And the other who seems to grant three Almighties, doth never say there is but one Almighty; tho' such say too there is but One God, placing the Unity of the Godhead in somewhat else, as he hath himself taken Notice; which is re­mote [Page 6] from express Self-contradiction also.

But I shall concern my self no fur­ther about the one or the other of these ways of explaining the Doctrine of the three Persons. Only shall enquire con­cerning the possibility of such a Trinity in the Godhead as was above expressed, re­quiting the uncharitableness of this Author, in imputing carelesness or insincerity to all, that think it possible, with so much Chari­ty, as to believe he would not (against the plain tenour of Scripture) have re­jected the Doctrine of the Trinity (as he professes to do that of the Incarna­tion) if he had not thought it every way impossible.

And here I premise

1. That the present Undertaking is not to shew that the Father, Son and Holy Ghost are three, and but One, in the same respect, which I would adventure (in this Authors words) to say, no Man that considers with never so little In­tention and Sincerity, would offer at. [Page 7] But when they are supposed to be but One, in respect of Deity, they are thought to be three in some other respect.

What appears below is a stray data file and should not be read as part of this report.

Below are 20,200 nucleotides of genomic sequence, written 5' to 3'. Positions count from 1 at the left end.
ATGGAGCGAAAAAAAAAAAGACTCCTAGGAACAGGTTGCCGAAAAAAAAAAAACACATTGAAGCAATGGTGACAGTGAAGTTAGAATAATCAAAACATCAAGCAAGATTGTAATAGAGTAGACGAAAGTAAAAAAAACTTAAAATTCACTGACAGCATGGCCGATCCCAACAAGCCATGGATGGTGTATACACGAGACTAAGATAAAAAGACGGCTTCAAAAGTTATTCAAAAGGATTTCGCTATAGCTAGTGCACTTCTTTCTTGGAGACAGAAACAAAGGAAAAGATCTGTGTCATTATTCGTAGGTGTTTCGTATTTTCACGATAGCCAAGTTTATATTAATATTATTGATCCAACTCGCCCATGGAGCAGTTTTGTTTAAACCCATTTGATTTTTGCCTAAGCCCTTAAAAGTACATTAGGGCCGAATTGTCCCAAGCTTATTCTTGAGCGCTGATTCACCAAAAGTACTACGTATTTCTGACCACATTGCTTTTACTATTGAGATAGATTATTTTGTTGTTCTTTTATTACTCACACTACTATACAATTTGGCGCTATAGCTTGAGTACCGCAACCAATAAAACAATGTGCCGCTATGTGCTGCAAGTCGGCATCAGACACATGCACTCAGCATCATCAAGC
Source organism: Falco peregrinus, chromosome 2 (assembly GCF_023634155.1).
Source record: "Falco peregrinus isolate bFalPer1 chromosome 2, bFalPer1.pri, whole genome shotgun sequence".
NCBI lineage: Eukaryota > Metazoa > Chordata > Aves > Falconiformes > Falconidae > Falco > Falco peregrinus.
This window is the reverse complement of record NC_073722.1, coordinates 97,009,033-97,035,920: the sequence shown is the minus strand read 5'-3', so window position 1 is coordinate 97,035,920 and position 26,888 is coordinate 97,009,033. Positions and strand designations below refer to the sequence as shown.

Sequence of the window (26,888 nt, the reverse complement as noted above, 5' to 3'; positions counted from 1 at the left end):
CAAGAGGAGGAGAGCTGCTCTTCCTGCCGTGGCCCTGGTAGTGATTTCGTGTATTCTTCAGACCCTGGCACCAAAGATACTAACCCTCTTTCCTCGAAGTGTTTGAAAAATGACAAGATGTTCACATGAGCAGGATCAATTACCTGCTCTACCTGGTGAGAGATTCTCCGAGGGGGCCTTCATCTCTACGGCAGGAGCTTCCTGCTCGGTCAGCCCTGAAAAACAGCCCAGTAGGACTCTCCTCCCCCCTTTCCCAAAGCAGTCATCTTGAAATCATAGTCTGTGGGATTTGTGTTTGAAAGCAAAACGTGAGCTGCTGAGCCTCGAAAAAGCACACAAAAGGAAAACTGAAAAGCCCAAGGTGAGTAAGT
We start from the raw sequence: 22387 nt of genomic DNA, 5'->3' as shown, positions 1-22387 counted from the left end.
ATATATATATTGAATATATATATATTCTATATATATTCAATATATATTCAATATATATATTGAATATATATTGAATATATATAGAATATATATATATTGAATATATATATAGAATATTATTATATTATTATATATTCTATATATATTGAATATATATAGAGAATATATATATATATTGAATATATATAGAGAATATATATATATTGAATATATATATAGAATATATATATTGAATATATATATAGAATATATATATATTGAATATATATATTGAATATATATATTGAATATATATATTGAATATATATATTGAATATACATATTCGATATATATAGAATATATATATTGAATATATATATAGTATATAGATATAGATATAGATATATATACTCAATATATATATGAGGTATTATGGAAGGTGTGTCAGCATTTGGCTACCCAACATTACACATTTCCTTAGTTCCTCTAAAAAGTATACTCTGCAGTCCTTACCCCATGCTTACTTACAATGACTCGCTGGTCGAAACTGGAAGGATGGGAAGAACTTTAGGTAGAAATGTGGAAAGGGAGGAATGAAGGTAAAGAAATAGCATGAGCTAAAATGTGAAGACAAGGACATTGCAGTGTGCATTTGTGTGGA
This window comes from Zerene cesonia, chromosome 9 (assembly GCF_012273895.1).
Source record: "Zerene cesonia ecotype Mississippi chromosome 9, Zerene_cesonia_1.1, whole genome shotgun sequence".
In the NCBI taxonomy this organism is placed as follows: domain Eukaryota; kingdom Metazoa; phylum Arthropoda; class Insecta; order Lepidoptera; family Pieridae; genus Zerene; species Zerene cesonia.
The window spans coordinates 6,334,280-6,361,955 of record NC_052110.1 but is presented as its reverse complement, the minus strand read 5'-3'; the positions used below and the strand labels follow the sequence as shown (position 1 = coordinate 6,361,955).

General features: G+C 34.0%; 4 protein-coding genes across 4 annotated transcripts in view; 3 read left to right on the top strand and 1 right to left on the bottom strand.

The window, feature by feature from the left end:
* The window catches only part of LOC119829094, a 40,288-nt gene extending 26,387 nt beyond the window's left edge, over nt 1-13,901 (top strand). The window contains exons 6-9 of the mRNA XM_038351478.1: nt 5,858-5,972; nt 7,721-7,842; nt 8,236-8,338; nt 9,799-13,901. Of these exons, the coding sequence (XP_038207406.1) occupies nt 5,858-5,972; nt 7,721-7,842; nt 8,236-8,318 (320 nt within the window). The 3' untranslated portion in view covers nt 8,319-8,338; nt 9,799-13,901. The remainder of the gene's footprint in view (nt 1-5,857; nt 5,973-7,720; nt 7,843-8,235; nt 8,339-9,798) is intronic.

2. That what I now design is only to represent this matter as possible to be some way, and in the way here propo­sed for ought we know, not as defi­nitely certain, to be this way or that. The former is enough to our present purpose, i. e. if any way it can be conceived, with­out absurdity or contradiction, that these may be three with sufficient distinction to found the distinct Attributes which the Scriptures do severally give them, so as some things may be affirmed of some one, and not be affirmed of the other of them, and yet their Unity in Godhead be conserved, our Point is gain­ed; and the clamour of this (and every other) Opposer ought to cease, for our asserting what every one that considers clearly sees cannot be.

Now, so much being forelaid, that we may proceed with clearness and sa­tisfaction of mind [If we would un­derstand [Page 8] whether it be possible that these three may be sufficiently distinguished for the mentioned purpose, and yet be one in Godhead, or in Divine Being; we are to recollect our selves, and consider what we are wont, and find our selves indispensably obliged to conceive of that ever blessed Being, and what is with less certainty or evidence said or thought of it. Therefore,